PREP Reports & Publications


Eastern oyster (Crassostrea virginica) populations in New Hampshire have experienced severe declines since the 1990s, and restoration of oyster populations has been a major goal for New Hampshire management agencies. The most widely used technique in recent years in New Hampshire has been "spat seeding" which involves setting larvae from disease-resistant and/or fast-growth broodstock onto cultch material in large shore-based tanks, then distributing the spat attached to cultch onto the bottom to initiate reef restoration. This approach has the dual potential of providing direct population enhancement as well as introduction to the local gene pool of disease-resistance and/or fast-growth potential. Although spat seeding has been shown to be an effective technique much remains to be learned about the overall restoration process, particularly specific design criteria, the most effective combinations of methods, and long-term viability of "restored" bottom areas.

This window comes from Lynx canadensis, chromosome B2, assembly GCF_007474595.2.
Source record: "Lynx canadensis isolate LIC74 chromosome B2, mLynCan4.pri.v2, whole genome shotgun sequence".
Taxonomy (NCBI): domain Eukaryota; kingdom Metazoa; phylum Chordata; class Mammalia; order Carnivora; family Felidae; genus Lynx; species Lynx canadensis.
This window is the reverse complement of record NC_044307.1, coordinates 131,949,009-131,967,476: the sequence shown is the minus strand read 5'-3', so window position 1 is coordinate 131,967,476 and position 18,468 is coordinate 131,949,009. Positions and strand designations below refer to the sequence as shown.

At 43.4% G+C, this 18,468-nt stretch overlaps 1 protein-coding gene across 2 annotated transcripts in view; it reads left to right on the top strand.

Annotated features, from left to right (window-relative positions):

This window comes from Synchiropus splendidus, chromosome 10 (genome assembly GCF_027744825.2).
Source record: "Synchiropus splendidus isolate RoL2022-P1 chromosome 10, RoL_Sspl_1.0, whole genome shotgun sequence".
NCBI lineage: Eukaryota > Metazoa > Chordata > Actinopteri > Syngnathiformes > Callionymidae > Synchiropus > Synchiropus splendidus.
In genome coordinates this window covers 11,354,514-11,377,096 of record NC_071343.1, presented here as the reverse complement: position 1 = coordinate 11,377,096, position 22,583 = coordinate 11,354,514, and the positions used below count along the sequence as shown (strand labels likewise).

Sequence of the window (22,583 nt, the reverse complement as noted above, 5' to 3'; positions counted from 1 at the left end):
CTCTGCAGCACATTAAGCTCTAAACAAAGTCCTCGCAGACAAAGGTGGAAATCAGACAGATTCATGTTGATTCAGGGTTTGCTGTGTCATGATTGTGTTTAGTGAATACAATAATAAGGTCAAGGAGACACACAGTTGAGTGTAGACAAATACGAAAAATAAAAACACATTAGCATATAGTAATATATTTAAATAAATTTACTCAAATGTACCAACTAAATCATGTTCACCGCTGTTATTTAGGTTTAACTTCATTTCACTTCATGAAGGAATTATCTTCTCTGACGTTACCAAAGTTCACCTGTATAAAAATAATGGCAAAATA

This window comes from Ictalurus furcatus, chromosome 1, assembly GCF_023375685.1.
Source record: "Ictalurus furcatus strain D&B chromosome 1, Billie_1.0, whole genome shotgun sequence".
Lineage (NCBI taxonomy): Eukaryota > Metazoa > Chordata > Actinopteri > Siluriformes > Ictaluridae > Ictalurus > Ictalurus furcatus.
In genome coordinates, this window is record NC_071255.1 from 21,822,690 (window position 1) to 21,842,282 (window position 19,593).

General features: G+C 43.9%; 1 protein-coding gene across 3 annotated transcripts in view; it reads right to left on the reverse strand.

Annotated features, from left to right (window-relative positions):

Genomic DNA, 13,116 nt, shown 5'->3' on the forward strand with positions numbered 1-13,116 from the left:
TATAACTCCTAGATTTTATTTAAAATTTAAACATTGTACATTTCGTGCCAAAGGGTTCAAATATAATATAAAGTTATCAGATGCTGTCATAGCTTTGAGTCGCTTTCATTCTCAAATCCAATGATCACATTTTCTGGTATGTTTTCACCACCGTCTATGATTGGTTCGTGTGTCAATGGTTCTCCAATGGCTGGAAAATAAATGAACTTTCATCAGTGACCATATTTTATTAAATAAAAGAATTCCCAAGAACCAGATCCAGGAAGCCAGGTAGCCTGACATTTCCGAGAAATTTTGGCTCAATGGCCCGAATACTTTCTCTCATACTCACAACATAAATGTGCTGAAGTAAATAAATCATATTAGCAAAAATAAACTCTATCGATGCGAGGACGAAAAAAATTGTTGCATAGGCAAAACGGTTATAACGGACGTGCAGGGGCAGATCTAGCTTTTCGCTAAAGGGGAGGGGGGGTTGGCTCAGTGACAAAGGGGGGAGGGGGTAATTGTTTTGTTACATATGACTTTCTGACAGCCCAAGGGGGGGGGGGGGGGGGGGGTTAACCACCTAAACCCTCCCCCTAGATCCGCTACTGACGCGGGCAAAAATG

The present project was designed in part based on results of earlier experimental work (mainly the use of spat seeding) to address the general management question: "How should reefs be structurally enhanced (if at all) to enhance oyster populations and improve spat set?"


Piscataqua Region Estuaries Partnership

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New Hampshire Estuaries Project

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